A PLACE OF COMFORT
Dustin, whose adolescent spine curved gently to the right. He hardly ever wore his corrective brace to school because it was so obvious under his polo shirt. Whose bedroom equaled comfort, Phoebe Cates on the wall and Steve Perry looking vaguely Asian with his long black rock star hair. He searched for his face in the poster.
Dustin, who rode his bike downtown and asked the barber to curl a wave in his straight Asian hair, because he thought it might make him more like the white kids. Who washed his Levi’s five times on Saturday afternoon so they would fade. Whose father grabbed him by the shoulders and slammed him against the mudroom wall because he was wasting water, and the utility bill was already so goddamn out of control.
Dustin, who liked his mother’s slow-roasted curry, the soft carrots and the fatty clumps inside cubes of short rib that melted in his mouth. Who folded his hands on the dinner table and told his father that no, he completely disagreed, Hispanics and Blacks are not inherently lazier than the Chinese, as his mother spooned more curry into his bowl, and his father raised a fist and told him to shut up because he was just a dumb teenager who didn’t know what the hell he was talking about, then screamed Get the fuck out of my house. Who lay in the storage shed, next to the rusty chainsaws, and squinted up at the rafters looking for black widows because he read that black widows live in outdoor shacks.
Whose mother stepped into the shed in her nightgown, blanket in her arms. She slid his shoes off and made a nest in the dirt for the two of them.
“You don’t deserve it, the way he treats you,” she said, holding on to his toes.
Dustin, who chose Cal Poly over UC Berkeley, because Cal Poly was a longer, four-hour drive south along 101 rather than fifteen minutes up 580. “You’re a moron,” his father said. “Would’ve flunked out of Berkeley anyway.”
“I’m not a moron,” he whispered, loading the last suitcase into the car.
Dustin starts a job as an English teacher in Okinawa. He buys posters from Takashimaya, covers the walls of his classroom with Arashi, Morning Musume, and other J-Pop stars with flamboyantly styled hair. The boys in those bands have his face.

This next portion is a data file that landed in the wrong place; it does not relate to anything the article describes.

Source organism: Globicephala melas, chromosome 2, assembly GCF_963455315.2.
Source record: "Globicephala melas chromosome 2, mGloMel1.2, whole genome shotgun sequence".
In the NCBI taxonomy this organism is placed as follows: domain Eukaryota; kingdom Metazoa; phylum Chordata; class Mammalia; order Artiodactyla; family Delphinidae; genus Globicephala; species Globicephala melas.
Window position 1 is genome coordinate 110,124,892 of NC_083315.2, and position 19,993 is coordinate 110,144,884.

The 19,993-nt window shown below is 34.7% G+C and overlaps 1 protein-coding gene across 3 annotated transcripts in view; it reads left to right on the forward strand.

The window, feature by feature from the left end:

The night at the Izakaya hanging out with the other teachers. He towers over them. “Hearty American diet,” they say. “My mother’s curry,” he replies.
Would’ve been even taller if you wore the goddamn back brace.
Yumiko, the math teacher, cinches the cherry blossom tie around her hair and touches his shoulder. They eat taro-flavored soft serve. She giggles and dabs her napkin at the purple spot on the tip of his nose.
Dustin, who holds her on the tatami mat in his apartment. Who marvels at how the spiders in Okinawa are as big as his hand. He’s watching one under the eaves, shiny belly with yellow stripes, vibrating on its web.
Dustin, who writes his mother a letter, wonders if she’s well. Prays that she’s safe. Who’s sorry he can’t come home but knows she understands. Who tells her how he almost cries when he eats the local donburi, so delicately prepared, the way the ikura salmon roe bursts in his mouth, leaving a splash of ocean water on his tongue.
Eliot Li lives in California. His work appears or is forthcoming in Smokelong Quarterly, Pithead Chapel, The Pinch, Flash Frog, Gordon Square Review, Lunch Ticket, The Margins, and others. Eliot Li is on twitter @EliotLi2.
Cover Design by Karen Rile